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In the Suicide Mountains Hardcover – October, 1977

4.3 out of 5 stars 7 customer reviews

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Product Details

  • Hardcover: 155 pages
  • Publisher: Random House; 1st edition (October 1977)
  • Language: English
  • ISBN-10: 0394418808
  • ISBN-13: 978-0394418803
  • Product Dimensions: 8.5 x 7.8 x 1.1 inches
  • Shipping Weight: 1.4 pounds
  • Average Customer Review: 4.3 out of 5 stars  See all reviews (7 customer reviews)
  • Amazon Best Sellers Rank: #1,809,158 in Books (See Top 100 in Books)

Customer Reviews

Top Customer Reviews

By Scott Cooper on August 20, 2012
Format: Paperback Verified Purchase
One reviewer seemed upset that Gardner refered to himself as the greatest writer since Chaucer. Well, unlike Chaucer, Gardner tended to credit his sources, which lends itself to further support his work (Chaucer's stories are mostly simply British retellings of Farid ud-Din Attar's Conference of the Birds stories, from Persia). Will we be reading Gardner in 700 years? Maybe we will. While at Cornell, his work, Grendal, was required reading for a literature class. Chaucer wasn't. Gardner is a great loss. I have never been disappointed by his books. They always surprise me with their observations into human existence, often by pointing out and criticising what we take for granted and should be quite obvious to us. His writing style was always on a basic high school level, while his themes were more adult, so that any average reader should be able to get through them without difficulty. Generally speaking, Gardner's works are very thematic and invite introspection, rather than being plot-driven. Even so, they are not boring and easy to put down. Be careful not to confuse this John Gardner with the James Bond/Sherlock Holmes author. They are different people.
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Format: Hardcover
This is a great book, sadly hard to find, and a lovely fable, gracefully told. If you can find a copy, buy it, and read it when you need perspective. I can't say the writing is particularly luminous, but it is about what is true, and who we want to be, and who we become. Its one of the few books I keep extras of to give away.
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Format: Hardcover Verified Purchase
During the course of this winsome and lively fantasy novella, the mysterious Abbot of the Ancient Monastery, unbidden, entertains his despondent guests with three adaptations of Russian tales. After the first story, Prince Christopher (who really doesn't want to be a prince, much less the king) says, "It's an interesting tale. Yet one thing I don't understand, father." "Yes?" responds the abbot.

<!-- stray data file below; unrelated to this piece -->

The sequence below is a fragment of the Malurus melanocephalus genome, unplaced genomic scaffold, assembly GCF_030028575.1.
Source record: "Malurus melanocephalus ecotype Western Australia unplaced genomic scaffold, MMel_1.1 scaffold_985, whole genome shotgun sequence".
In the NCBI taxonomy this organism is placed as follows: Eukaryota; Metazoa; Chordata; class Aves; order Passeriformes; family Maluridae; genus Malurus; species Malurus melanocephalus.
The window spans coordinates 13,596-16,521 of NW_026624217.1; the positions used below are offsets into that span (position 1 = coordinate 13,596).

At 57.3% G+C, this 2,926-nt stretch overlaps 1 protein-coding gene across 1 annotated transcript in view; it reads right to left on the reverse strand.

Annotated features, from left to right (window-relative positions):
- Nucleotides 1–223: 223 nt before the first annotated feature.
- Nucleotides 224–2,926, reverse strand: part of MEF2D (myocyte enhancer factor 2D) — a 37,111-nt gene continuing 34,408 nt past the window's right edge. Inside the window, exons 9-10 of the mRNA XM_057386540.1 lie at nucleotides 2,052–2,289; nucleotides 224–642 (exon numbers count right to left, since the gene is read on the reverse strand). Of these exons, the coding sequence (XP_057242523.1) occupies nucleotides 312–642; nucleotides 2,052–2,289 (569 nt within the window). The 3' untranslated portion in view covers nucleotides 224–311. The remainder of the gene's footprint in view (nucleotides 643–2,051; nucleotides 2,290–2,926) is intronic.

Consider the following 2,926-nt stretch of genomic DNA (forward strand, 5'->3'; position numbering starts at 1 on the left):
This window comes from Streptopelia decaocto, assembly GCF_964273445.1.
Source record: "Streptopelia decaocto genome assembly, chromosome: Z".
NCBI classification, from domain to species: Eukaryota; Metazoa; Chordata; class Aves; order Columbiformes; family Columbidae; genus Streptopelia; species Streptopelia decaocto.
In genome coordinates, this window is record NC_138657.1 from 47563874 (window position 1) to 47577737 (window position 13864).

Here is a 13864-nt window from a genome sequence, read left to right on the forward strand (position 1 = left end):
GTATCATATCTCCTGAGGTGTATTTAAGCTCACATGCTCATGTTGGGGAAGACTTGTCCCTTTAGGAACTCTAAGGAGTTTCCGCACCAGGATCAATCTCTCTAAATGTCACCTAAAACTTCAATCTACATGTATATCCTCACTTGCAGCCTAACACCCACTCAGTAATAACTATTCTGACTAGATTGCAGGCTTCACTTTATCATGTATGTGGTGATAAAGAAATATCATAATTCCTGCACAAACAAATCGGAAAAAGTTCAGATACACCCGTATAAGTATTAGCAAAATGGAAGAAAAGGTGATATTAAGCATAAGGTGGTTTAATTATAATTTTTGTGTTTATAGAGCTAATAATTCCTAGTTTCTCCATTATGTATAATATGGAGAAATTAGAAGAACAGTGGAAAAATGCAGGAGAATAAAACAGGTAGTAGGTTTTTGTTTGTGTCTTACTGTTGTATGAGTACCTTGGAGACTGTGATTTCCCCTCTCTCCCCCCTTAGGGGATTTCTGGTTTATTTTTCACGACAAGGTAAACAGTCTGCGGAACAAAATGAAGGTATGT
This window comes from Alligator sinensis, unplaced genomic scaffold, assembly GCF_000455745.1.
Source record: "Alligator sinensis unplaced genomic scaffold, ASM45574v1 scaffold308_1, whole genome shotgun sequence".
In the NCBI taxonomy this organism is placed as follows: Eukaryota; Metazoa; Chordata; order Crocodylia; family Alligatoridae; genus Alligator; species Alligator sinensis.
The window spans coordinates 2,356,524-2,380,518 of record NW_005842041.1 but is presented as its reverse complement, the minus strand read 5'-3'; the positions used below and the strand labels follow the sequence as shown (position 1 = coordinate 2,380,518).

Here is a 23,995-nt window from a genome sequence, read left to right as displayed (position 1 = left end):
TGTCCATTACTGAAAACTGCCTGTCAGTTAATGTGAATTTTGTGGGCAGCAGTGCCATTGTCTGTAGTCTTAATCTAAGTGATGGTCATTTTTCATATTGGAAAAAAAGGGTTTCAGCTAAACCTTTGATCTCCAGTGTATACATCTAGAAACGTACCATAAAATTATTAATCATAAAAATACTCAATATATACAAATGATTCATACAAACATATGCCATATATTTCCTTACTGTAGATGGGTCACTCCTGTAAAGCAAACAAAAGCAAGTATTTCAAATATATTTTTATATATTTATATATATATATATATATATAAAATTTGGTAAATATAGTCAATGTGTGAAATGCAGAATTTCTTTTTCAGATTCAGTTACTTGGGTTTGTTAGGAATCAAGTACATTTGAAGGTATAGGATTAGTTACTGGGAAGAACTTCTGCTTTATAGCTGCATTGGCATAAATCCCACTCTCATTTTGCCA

"I don't understand why you've told it to us."

"Ah, that," replies the abbot.

Throughout his career, Gardner wrestled with this very issue, seeking the answer to the question so often asked by readers: "What's the point of the story?" During the mid-1970s, he published several books of fairy tales for children (such as "Dragon, Dragon") and surreal Gothic stories for adults (including "The King's Indian"), as well as "In the Suicide Mountains." As he said in an interview soon after the book's publication, he "was constantly playing literature against life, looking for the answers literature gives, or so we're told." Gardner constantly tried to identify "Ah, that"--the happy medium between the lecture and the poem, between spelling out the moral of the story and letting readers interpret it for themselves.

In the main story of "In the Suicide Mountains," we meet Chudu, a 200-year-old shape-shifter despised by his neighbors and blamed for every misfortune or tragedy in the vicinity; Armida, the beautiful Cinderella-like prisoner of her domineering stepmother; and Christopher, the un-heroic prince who likes playing the violin and reading poetry.
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Format: Hardcover Verified Purchase
I got this because my drama club was doing a play (A Village Fable) adapted from this and paired with my love of books, it seemed like a good buy. It is very interesting, with some really good quotes (Sometimes, life follows art. Words can grow teeth and eat tigers.) and examines many complex ideas through allegory. It is interesting and worth reading, but I want to point out that it is VERY weird and unconventional.
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